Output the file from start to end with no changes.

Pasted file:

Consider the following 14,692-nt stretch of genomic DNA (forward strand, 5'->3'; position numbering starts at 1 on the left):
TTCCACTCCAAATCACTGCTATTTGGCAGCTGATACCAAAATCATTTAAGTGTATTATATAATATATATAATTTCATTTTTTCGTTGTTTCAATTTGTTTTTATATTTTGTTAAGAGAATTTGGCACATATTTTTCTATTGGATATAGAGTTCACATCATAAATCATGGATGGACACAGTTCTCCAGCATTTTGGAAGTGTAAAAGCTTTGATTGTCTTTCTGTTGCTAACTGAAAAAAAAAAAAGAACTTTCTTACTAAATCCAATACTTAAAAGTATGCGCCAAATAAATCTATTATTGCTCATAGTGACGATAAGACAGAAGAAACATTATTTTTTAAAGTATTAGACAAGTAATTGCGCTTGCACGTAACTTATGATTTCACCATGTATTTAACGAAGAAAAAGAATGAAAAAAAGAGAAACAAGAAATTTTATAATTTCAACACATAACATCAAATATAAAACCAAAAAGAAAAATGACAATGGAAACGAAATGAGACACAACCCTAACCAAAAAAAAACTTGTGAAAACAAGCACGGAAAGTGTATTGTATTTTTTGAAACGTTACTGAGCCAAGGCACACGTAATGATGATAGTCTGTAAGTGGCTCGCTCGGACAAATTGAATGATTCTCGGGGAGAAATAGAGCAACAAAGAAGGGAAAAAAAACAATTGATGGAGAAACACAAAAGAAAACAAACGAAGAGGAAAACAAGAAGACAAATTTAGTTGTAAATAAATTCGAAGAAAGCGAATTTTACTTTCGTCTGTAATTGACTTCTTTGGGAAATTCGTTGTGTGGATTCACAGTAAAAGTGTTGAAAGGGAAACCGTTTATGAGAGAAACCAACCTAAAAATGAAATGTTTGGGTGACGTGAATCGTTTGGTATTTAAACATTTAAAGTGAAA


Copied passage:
Consider the following 14,692-nt stretch of genomic DNA (forward strand, 5'->3'; position numbering starts at 1 on the left):
TTCCACTCCAAATCACTGCTATTTGGCAGCTGATACCAAAATCATTTAAGTGTATTATATAATATATATAATTTCATTTTTTCGTTGTTTCAATTTGTTTTTATATTTTGTTAAGAGAATTTGGCACATATTTTTCTATTGGATATAGAGTTCACATCATAAATCATGGATGGACACAGTTCTCCAGCATTTTGGAAGTGTAAAAGCTTTGATTGTCTTTCTGTTGCTAACTGAAAAAAAAAAAAGAACTTTCTTACTAAATCCAATACTTAAAAGTATGCGCCAAATAAATCTATTATTGCTCATAGTGACGATAAGACAGAAGAAACATTATTTTTTAAAGTATTAGACAAGTAATTGCGCTTGCACGTAACTTATGATTTCACCATGTATTTAACGAAGAAAAAGAATGAAAAAAAGAGAAACAAGAAATTTTATAATTTCAACACATAACATCAAATATAAAACCAAAAAGAAAAATGACAATGGAAACGAAATGAGACACAACCCTAACCAAAAAAAAACTTGTGAAAACAAGCACGGAAAGTGTATTGTATTTTTTGAAACGTTACTGAGCCAAGGCACACGTAATGATGATAGTCTGTAAGTGGCTCGCTCGGACAAATTGAATGATTCTCGGGGAGAAATAGAGCAACAAAGAAGGGAAAAAAAACAATTGATGGAGAAACACAAAAGAAAACAAACGAAGAGGAAAACAAGAAGACAAATTTAGTTGTAAATAAATTCGAAGAAAGCGAATTTTACTTTCGTCTGTAATTGACTTCTTTGGGAAATTCGTTGTGTGGATTCACAGTAAAAGTGTTGAAAGGGAAACCGTTTATGAGAGAAACCAACCTAAAAATGAAATGTTTGGGTGACGTGAATCGTTTGGTATTTAAACATTTAAAGTGAAA